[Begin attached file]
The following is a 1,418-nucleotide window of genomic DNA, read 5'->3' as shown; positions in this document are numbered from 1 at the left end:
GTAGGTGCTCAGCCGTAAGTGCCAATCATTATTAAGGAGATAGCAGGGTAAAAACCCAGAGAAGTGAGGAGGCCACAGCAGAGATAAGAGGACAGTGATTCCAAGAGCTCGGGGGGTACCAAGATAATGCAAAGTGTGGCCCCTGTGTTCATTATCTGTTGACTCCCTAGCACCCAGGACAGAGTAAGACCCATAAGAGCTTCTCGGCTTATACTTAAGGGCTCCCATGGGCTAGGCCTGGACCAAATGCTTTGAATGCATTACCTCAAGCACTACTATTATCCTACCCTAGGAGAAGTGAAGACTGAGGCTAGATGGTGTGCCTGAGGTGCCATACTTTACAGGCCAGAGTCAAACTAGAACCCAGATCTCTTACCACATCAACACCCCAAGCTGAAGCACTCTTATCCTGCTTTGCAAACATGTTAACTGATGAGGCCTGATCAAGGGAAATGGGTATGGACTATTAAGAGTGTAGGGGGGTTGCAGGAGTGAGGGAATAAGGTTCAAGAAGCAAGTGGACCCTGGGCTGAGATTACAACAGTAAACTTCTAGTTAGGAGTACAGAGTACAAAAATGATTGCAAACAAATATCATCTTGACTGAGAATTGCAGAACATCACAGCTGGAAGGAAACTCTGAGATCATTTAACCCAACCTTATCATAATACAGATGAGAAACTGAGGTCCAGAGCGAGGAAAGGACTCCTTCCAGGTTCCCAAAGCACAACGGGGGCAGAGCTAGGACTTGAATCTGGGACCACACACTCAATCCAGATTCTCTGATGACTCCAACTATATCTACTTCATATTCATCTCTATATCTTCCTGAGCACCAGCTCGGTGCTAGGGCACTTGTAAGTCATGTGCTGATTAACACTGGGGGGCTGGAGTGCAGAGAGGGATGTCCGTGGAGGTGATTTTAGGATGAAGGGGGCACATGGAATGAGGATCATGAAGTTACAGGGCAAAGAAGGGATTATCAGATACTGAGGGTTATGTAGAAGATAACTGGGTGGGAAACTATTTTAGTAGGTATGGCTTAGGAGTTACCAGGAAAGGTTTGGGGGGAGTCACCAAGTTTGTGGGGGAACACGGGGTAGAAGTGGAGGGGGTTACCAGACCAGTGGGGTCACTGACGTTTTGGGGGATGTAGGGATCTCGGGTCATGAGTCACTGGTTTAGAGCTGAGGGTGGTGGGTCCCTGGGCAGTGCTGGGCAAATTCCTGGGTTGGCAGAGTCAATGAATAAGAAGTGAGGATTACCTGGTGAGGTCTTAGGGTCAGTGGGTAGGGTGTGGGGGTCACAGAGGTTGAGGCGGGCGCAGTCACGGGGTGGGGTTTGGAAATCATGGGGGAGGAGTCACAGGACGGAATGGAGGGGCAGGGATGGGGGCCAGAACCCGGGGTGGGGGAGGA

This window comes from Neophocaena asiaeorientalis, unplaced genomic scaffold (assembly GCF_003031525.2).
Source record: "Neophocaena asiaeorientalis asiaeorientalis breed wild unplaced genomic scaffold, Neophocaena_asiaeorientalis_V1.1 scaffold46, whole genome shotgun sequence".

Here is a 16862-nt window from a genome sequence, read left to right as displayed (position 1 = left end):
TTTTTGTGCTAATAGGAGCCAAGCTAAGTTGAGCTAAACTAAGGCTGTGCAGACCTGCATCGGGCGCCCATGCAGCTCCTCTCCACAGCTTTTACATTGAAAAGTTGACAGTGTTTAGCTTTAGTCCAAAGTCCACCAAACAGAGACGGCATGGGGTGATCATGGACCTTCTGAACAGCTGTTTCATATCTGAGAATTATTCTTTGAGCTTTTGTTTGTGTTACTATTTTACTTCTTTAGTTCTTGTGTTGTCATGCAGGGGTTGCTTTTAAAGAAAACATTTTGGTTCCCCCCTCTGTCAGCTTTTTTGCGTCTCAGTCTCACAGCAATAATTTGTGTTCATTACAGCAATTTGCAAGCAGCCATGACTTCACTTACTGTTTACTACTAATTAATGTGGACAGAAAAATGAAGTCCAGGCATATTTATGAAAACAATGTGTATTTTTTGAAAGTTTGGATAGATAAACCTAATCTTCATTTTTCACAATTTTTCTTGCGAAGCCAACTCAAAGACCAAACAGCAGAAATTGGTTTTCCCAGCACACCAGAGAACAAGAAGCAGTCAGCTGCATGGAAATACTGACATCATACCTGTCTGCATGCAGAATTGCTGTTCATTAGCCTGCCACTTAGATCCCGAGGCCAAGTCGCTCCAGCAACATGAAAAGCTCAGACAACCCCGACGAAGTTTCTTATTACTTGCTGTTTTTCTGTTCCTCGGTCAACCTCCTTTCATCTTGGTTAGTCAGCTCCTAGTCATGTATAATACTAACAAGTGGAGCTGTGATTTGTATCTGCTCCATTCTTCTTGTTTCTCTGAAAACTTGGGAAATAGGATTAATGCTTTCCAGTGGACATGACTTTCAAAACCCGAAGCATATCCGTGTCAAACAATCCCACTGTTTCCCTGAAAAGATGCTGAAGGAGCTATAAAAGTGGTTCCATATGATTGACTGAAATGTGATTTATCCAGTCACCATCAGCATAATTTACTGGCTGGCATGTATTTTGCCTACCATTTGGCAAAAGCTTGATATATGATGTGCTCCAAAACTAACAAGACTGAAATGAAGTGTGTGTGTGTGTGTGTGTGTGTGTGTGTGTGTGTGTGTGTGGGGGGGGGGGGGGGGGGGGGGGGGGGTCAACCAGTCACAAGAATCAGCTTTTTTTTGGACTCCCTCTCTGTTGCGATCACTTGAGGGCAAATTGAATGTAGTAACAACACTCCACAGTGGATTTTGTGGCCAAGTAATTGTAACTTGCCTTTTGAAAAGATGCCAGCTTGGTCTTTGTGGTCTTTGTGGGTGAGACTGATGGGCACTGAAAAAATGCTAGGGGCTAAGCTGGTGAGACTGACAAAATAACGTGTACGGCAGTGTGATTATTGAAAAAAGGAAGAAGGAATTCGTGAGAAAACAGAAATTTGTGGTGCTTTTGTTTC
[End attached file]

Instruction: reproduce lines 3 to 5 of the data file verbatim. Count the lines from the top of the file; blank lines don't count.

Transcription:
This window comes from Neophocaena asiaeorientalis, unplaced genomic scaffold (assembly GCF_003031525.2).
Source record: "Neophocaena asiaeorientalis asiaeorientalis breed wild unplaced genomic scaffold, Neophocaena_asiaeorientalis_V1.1 scaffold46, whole genome shotgun sequence".

Here is a 16862-nt window from a genome sequence, read left to right as displayed (position 1 = left end):